The First World War
The SS Maidan
The Liverpool Scottish were mobilised at the outset of war and moved to France on 1st/2nd November 1914, one of the first Territorial battalions to do so. They sailed to France aboard the S.S. Maidan and an account of the time-consuming crossing by a Senior NCO of the Queen's Westminsters (who shared the ship with the Liverpool Scottish) can be found here. At this stage of the war, officers still carried swords on active service.... but not for long! The Battalion was made up from the outset of the war by men of high calibre, educated professionals and businessmen such as Arthur Hopley. During the course of the War, over 600 of its soldiers were to be commissioned and the Museum has carefully researched over 7000 names to yield a fascinating picture of the social composition of The Liverpool Scottish. Details of many of these men can be found in the WW1 history of the Liverpool Scottish, 'Bravest of Hearts', by Hal Giblin with David Evans and Dennis Reeves (Now out of print).
Soon after they arrived in France and Flanders the Battalion reorganised from the 'eight company' system to the Regular Army's 'double company' organisation, numbering its companies from No. 1 to No. 4 and subsequently renaming them (previously A to G) as V, X, Y and Z, possibly a unique lettering system in that it survived until 1999. It entered the front line at the end of November 1914, 26 officers and 829 other ranks strong. By the end of January 1915 following terrible winter weather, the total strength had fallen to 370.
Much of this early period was spent near Ieper (Ypres) and a lithograph by Sir Muirhead Bone of the area between Kemmel and Ieper is shown here. It was published in 1916 but gives a good idea of the open nature of the country.
Flanders Countryside - View North from near Kemmel to Ypres (Ieper) 1916 - Muirhead Bone
A Distant View of Ieper (Ypres) from the South West This view of the Flanders landscape (executed in 1916 by Muirhead Bone, a war artist who was later knighted, for the series published as a part work by Country Life magazine) is from a viewpoint 'some six miles south west of Ypres. The ruins of the Cloth Hall tower can be seen in the centre, the village of Hooge (not seen) is a little to the right and Zillebecke further to the right. The artist tells us that Dickebusch (modern spelling Dikkebus) is midway between the viewpoint and Ypres. This would mean that the observation point is somewhere in the region of the village of Kemmel, perhaps on the KEMMELBERG. The high ground on the horizon, represents the German positions in 1915, which swung in an arc round the ancient city of Ieper (Ypres) and created 'The Salient', a bulge in the British line dominated by the encircling Germans on the crescent of high ground.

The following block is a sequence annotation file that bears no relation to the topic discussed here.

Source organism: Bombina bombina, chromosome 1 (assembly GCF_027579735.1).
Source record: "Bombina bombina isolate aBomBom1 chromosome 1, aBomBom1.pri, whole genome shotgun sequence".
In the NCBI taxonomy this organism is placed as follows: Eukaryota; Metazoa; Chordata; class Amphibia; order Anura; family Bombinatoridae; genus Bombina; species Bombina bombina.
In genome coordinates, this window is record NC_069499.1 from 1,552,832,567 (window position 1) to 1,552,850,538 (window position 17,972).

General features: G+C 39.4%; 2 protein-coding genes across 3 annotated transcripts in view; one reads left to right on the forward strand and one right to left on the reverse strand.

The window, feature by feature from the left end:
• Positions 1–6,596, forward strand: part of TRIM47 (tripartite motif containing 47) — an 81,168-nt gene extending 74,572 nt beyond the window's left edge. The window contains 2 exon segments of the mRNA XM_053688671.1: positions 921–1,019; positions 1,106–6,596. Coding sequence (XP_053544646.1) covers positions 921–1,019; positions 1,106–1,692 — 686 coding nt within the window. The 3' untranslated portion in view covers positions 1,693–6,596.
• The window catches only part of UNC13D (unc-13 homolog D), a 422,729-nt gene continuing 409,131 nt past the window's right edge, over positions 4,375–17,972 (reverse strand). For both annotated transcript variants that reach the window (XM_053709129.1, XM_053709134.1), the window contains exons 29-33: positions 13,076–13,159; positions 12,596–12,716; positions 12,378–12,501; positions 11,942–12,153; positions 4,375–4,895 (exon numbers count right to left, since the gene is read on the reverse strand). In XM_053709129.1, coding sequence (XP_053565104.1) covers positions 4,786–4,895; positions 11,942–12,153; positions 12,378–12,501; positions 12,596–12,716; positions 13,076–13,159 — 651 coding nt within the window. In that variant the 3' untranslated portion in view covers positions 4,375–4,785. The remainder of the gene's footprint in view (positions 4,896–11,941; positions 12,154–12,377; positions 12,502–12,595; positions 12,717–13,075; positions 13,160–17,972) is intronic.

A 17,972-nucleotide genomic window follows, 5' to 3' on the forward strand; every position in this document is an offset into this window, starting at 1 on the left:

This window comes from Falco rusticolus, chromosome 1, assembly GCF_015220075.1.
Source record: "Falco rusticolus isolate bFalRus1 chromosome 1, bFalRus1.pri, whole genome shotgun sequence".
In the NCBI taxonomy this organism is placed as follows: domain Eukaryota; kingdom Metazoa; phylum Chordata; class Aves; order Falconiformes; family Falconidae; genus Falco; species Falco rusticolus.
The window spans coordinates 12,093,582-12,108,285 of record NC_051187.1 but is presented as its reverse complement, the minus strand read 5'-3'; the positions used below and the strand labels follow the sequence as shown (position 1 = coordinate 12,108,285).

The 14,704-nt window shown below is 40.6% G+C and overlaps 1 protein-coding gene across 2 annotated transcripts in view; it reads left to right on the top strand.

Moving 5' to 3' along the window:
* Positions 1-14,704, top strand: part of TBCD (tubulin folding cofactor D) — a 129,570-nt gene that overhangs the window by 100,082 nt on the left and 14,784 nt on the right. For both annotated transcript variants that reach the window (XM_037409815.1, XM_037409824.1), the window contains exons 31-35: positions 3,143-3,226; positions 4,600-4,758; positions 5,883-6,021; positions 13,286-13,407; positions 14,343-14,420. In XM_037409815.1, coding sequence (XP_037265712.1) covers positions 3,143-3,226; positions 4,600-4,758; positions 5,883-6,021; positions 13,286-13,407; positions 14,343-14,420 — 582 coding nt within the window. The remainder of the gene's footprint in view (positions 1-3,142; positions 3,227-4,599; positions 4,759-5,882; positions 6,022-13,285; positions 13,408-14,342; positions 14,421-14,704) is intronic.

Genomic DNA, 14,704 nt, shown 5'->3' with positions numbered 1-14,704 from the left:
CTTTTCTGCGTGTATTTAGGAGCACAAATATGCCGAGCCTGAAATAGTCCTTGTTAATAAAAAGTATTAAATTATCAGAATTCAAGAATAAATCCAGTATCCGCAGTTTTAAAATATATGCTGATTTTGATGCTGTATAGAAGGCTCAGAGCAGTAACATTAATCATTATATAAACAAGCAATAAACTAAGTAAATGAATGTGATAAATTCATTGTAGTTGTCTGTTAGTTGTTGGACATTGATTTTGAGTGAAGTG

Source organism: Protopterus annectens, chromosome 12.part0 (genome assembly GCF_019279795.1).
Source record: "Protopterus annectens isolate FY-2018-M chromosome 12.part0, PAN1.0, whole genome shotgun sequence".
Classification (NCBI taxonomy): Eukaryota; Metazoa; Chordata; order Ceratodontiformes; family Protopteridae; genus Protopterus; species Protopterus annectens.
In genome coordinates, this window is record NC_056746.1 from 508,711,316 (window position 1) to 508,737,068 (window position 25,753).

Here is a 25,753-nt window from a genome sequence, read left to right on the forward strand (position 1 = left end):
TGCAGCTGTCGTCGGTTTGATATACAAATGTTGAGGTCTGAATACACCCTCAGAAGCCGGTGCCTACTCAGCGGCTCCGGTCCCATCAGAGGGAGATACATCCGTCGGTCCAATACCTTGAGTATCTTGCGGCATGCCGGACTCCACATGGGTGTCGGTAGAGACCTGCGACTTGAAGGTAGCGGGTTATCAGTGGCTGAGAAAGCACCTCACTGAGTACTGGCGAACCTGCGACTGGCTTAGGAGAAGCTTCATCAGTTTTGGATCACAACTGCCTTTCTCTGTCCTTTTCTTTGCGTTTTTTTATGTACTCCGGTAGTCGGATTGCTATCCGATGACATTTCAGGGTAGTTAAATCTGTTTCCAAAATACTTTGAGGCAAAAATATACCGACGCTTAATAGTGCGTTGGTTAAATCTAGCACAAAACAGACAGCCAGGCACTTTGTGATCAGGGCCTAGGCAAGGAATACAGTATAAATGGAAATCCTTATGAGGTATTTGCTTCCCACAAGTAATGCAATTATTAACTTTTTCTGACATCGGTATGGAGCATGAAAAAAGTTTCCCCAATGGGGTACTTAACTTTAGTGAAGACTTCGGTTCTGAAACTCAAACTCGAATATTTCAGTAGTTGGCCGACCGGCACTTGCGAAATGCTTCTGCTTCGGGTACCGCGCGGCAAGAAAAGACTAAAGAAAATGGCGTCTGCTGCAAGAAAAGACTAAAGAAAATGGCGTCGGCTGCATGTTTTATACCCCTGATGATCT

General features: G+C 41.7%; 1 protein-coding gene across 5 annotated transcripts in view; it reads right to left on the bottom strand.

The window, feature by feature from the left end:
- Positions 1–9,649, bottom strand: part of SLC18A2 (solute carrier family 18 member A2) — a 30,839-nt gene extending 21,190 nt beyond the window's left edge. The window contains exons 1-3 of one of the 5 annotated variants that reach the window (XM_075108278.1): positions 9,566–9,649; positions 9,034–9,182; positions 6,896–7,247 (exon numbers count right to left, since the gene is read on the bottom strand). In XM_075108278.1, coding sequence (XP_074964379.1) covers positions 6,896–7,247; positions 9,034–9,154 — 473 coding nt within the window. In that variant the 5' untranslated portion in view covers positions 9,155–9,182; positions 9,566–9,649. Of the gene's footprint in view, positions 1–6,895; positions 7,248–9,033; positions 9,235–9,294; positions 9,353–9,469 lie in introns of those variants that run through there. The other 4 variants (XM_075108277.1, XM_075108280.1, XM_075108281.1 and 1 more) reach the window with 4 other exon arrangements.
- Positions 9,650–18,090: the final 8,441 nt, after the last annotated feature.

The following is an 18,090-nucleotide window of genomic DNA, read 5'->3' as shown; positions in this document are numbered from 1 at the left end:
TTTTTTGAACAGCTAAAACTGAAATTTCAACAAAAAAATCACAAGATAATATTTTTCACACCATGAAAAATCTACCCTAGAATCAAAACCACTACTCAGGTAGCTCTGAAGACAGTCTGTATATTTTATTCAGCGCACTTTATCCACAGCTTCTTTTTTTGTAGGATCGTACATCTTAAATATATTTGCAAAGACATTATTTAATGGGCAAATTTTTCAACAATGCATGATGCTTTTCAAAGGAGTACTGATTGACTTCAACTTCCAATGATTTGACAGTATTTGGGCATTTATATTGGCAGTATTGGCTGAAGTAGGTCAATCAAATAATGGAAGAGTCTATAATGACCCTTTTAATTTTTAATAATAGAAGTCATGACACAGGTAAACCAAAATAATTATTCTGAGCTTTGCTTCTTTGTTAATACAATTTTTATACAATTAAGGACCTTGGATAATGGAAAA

The first major battalion action of the Liverpool Scottish was on 16th. June 1915 in what is officially known as 'The First Action at Bellewaarde', but is known in The Liverpool Scottish as 'The Battle of Hooge'. Hooge is a village is a few miles East of Ieper (Ypres), straddling the Menin Road. The Liverpool Scottish, as part of 9th Brigade, were to take part in the second phase of the attack on ground just north of the Menin Road. the battalion strength was 24 officers and 519 men. Initail reports after the attack show only 2 officers and 140 men unscathed, 4 officers and 75 men killed and 11 officers and 201 men missing. Official figures for the loses sustained by the Battalion were 150 killed, but many others of the wounded were evacualted back the the Uk.
Originally the Territorial Force had been intended to form seperate Divisions with their own artillery and support services. However the pressure on the regular army meant that at first individual units were slotted into regular Divisions and Brigades. Pressure however from various sources however eventually allowed for the Territorial Forces' Divisions to be formed. The Liverpool Scottish became part of the The 55th (West Lancashire) Division. The Divsion was formed in January 1916 and initally, as note in his diary by Colonel Davidson, the 55th Division was seriously understrength. These shortages where made good during the spring and early summer of 1916. The battalion as part of the 55th Division fought in the Battle of the Somme at Guillemont.
As part of the Centenary Commemorations Major I.L. Riley has written a series of articles recounting the experience of the Territorial Force during the First World War. An article on the reforming of the 55th and its training can be found here. A further article on the Division's actions on the Somme can be form here.
The 2/10th (Scottish) Bn The King's (Liverpool Regiment) served in France and Flanders from February 1917 until its amalgamation with the 1st Battalion in Spring 1918 during the "Manpower Crisis".
For much of 1917 they served in the Bois Grenier Section near Armentières with their operating base in the small town of Erquinghem some few kilometers to the west. Although a relatively quiet sector of the front, there are 45 Liverpool Scottish graves in Erquinghem Churchyard Extension Cemetery, maintained by the Commonwealth War Graves Commission. In all there are 680 graves in this churchyard.
Select the 2nd battalion from the menu or click on the heading above to read their story.
A third battalion (3rd/10th) formed in 1915, based for most of the war at Oswestry, acted as a draft finding and training battalion.